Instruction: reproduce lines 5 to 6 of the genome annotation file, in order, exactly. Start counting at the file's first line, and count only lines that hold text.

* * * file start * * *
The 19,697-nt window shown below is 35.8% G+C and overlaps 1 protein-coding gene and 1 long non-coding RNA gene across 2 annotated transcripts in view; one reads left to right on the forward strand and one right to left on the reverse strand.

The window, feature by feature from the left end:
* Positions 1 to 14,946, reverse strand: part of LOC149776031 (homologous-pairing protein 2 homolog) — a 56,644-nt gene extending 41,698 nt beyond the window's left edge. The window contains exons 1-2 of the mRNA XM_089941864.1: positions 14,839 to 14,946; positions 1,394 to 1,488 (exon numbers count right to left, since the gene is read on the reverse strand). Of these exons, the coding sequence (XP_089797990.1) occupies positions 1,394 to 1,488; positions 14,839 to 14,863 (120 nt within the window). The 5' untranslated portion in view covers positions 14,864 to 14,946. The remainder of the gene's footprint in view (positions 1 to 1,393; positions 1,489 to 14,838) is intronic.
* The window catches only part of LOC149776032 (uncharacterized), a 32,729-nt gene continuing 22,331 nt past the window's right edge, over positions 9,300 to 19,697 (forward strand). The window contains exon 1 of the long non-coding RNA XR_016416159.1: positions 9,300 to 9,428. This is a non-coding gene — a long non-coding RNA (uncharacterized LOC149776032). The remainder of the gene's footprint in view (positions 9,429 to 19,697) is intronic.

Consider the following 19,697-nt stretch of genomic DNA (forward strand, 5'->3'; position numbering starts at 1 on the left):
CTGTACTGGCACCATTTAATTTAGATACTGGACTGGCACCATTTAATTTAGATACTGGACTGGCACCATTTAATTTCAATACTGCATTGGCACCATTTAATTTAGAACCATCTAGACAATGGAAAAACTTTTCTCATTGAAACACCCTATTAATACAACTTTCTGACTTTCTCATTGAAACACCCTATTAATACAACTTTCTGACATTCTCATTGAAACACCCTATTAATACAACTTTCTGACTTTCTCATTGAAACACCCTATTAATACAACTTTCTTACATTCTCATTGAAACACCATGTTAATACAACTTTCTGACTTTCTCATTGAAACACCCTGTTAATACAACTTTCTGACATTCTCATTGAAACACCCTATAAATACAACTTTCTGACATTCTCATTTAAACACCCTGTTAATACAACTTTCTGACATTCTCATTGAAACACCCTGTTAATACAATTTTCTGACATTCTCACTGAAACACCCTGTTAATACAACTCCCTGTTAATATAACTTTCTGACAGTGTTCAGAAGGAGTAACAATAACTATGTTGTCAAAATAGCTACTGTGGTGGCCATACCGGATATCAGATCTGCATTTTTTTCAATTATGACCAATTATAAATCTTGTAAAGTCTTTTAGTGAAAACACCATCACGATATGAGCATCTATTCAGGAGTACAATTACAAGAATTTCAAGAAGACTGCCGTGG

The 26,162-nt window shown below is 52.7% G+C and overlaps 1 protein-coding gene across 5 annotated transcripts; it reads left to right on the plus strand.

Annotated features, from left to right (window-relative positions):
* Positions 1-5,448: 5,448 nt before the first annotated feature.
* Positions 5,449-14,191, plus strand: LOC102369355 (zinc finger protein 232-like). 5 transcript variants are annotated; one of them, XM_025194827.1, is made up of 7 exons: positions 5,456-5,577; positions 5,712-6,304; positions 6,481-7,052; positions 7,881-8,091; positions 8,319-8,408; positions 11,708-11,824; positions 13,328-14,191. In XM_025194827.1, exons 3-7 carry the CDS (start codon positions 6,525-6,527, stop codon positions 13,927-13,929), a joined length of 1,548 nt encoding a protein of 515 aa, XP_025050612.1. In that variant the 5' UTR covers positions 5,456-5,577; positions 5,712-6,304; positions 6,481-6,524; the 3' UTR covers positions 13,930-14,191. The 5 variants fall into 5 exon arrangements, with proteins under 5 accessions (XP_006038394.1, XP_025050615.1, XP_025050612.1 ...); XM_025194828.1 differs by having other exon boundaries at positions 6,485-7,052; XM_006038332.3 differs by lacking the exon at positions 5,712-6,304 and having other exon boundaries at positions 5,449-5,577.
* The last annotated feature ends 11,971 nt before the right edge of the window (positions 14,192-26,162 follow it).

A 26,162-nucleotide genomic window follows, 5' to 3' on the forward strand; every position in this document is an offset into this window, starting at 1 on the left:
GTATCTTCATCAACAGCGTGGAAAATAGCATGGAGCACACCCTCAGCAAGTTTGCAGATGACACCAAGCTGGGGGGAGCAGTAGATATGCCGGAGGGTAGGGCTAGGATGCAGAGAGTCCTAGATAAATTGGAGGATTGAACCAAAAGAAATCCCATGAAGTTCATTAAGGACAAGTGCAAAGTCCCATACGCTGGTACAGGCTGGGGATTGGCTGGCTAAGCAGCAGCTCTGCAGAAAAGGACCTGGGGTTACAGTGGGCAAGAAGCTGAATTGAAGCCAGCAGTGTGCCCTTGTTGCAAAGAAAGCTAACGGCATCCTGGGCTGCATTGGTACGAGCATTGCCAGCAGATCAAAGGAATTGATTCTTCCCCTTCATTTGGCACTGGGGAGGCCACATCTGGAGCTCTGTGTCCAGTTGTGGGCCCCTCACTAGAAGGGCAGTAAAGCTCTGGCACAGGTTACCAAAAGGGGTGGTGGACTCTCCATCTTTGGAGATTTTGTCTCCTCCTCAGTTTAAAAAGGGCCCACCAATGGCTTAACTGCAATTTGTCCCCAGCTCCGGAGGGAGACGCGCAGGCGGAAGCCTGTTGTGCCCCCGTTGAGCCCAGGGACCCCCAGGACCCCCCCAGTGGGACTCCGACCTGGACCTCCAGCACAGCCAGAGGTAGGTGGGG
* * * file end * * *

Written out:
Consider the following 19,697-nt stretch of genomic DNA (forward strand, 5'->3'; position numbering starts at 1 on the left):
CTGTACTGGCACCATTTAATTTAGATACTGGACTGGCACCATTTAATTTAGATACTGGACTGGCACCATTTAATTTCAATACTGCATTGGCACCATTTAATTTAGAACCATCTAGACAATGGAAAAACTTTTCTCATTGAAACACCCTATTAATACAACTTTCTGACTTTCTCATTGAAACACCCTATTAATACAACTTTCTGACATTCTCATTGAAACACCCTATTAATACAACTTTCTGACTTTCTCATTGAAACACCCTATTAATACAACTTTCTTACATTCTCATTGAAACACCATGTTAATACAACTTTCTGACTTTCTCATTGAAACACCCTGTTAATACAACTTTCTGACATTCTCATTGAAACACCCTATAAATACAACTTTCTGACATTCTCATTTAAACACCCTGTTAATACAACTTTCTGACATTCTCATTGAAACACCCTGTTAATACAATTTTCTGACATTCTCACTGAAACACCCTGTTAATACAACTCCCTGTTAATATAACTTTCTGACAGTGTTCAGAAGGAGTAACAATAACTATGTTGTCAAAATAGCTACTGTGGTGGCCATACCGGATATCAGATCTGCATTTTTTTCAATTATGACCAATTATAAATCTTGTAAAGTCTTTTAGTGAAAACACCATCACGATATGAGCATCTATTCAGGAGTACAATTACAAGAATTTCAAGAAGACTGCCGTGG